About 91 percent of business-to-business technology buyers now use social media to gather information, Forrester Research reports. And the CRM industry is no exception, as vendors by the bucketload try to maintain their spots on social networking sites, blogs, and other online channels.
“It’s much more of an ongoing discussion, where you have to establish trust,” says Allen Bonde, managing director of Evoke CRM Partners. “B2B involves more complex sales where an extra premium is placed on trusted content and active discussions.”
Bonde has been keeping a close eye on the social activity of CRM, social business, and business intelligence software vendors to see if they are falling in line with the broader B2B trend. He recently released rankings (at right) on vendors’ use of social media. To be included in the evaluation, vendors needed an established Twitter account and a corporate blog that allows visitors to post comments. Bonde awarded vendors points for such things as frequent blogging, the number of comments on blogs, and number of tweets to create a Tweetlevel score—a metric created by PR firm Edelman determining “importance on Twitter.”
Katy Keim, chief marketing officer at Lithium Technologies, one of the companies dubbed an “early mover and maven,” says her firm has to be active in social media. “We have to be the best in social,” she says. “For us, one of the things you’ll hear from clients is Lithium does what they say and we are very trusted by our customers. For us to be out talking about the benefits of social without doing it ourselves, it would be a terrible place for our brand to be.”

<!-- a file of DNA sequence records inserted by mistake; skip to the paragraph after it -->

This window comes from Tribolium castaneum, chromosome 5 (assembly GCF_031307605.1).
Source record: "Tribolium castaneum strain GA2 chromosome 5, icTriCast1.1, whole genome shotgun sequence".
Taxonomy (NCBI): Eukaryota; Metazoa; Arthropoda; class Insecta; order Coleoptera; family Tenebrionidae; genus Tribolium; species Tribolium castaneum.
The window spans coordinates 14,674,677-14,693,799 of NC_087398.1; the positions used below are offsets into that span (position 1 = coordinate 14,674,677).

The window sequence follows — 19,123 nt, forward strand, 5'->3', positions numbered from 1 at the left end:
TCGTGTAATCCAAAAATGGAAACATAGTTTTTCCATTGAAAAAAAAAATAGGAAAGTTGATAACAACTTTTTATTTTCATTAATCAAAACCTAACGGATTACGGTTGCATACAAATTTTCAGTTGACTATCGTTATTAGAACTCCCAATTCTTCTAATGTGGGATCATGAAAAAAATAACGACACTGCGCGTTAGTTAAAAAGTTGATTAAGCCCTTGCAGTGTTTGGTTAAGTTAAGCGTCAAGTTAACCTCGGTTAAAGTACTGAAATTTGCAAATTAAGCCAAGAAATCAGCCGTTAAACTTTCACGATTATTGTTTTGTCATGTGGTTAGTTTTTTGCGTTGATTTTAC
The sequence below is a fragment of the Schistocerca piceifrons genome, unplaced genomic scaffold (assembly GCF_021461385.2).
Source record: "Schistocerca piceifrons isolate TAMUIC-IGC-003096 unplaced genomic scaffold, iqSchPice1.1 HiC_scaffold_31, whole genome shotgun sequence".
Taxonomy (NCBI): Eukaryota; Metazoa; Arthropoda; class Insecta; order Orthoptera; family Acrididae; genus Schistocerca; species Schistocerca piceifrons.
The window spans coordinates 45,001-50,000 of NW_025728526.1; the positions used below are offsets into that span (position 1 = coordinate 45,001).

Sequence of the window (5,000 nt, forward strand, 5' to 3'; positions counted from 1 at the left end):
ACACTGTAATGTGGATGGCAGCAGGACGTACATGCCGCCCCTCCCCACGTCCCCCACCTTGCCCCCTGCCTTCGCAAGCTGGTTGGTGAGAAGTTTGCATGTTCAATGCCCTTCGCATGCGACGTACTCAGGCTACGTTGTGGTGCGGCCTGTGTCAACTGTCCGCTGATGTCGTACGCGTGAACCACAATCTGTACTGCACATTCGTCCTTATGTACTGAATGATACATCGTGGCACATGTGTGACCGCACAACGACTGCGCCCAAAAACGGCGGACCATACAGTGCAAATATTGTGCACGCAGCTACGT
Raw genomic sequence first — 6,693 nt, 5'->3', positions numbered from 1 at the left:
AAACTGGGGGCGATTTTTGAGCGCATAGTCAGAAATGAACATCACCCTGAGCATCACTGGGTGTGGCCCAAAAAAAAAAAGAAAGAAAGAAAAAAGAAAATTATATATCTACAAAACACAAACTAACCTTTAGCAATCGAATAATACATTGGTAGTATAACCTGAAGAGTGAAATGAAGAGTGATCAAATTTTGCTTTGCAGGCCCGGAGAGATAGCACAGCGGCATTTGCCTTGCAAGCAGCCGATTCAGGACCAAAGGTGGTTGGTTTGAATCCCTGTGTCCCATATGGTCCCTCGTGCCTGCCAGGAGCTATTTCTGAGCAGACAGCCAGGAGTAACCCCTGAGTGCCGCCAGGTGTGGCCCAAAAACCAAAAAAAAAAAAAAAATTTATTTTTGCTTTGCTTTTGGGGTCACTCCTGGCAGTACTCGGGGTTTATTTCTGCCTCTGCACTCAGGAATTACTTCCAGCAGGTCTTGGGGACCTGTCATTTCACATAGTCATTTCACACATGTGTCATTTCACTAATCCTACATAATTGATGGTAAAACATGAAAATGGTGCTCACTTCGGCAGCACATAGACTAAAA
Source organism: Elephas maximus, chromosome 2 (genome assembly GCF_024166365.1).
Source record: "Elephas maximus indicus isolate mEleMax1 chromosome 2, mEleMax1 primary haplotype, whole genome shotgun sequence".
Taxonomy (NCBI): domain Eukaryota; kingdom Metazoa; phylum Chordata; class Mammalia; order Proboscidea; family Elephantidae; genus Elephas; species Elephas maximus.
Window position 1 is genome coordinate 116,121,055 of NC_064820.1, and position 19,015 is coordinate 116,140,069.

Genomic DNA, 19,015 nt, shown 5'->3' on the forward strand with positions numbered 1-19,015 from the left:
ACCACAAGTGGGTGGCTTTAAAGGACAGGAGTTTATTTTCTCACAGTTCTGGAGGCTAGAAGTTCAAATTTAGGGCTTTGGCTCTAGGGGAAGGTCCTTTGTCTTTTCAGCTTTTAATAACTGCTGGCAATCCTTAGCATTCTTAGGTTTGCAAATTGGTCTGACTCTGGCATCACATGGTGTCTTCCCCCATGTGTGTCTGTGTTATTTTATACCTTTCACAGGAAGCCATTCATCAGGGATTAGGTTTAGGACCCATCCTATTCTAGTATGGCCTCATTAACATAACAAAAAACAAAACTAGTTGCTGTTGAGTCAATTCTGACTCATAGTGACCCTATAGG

But Paul Greenberg, founder of CRM consultancy The 56 Group, points to a lack of consistency between the quality of vendor applications and the culture of a company with regards to its social interactions. He adds that a business looking for call center functionality might not be best served by considering how active a vendor is on Twitter.
Bonde argues that in instances where it’s more of a sale to a business group rather than to a large enterprise, social media participation matters more. “The BI and analytical tools tend to be geared more toward end users as opposed to social platforms, which are more of an enterprise sale. There’s maybe more of a personal relationship in the sales cycle and in account relationships than if I’m selling to the CIO or a business-manager type of role in terms of CRM.”
The bottom line is that if companies are selling social media products, one would hope they would demonstrate the benefits within their own organizations. Bonde expects all the vendors to make it into the social media mavens’ slot. “I wouldn’t say everyone needs to do everything with all the channels,” he says, “but if you are in the CRM space, with the introduction of social CRM, Twitter, and Facebook, and all the things the experts are talking about, why wouldn’t you do that in your own business?”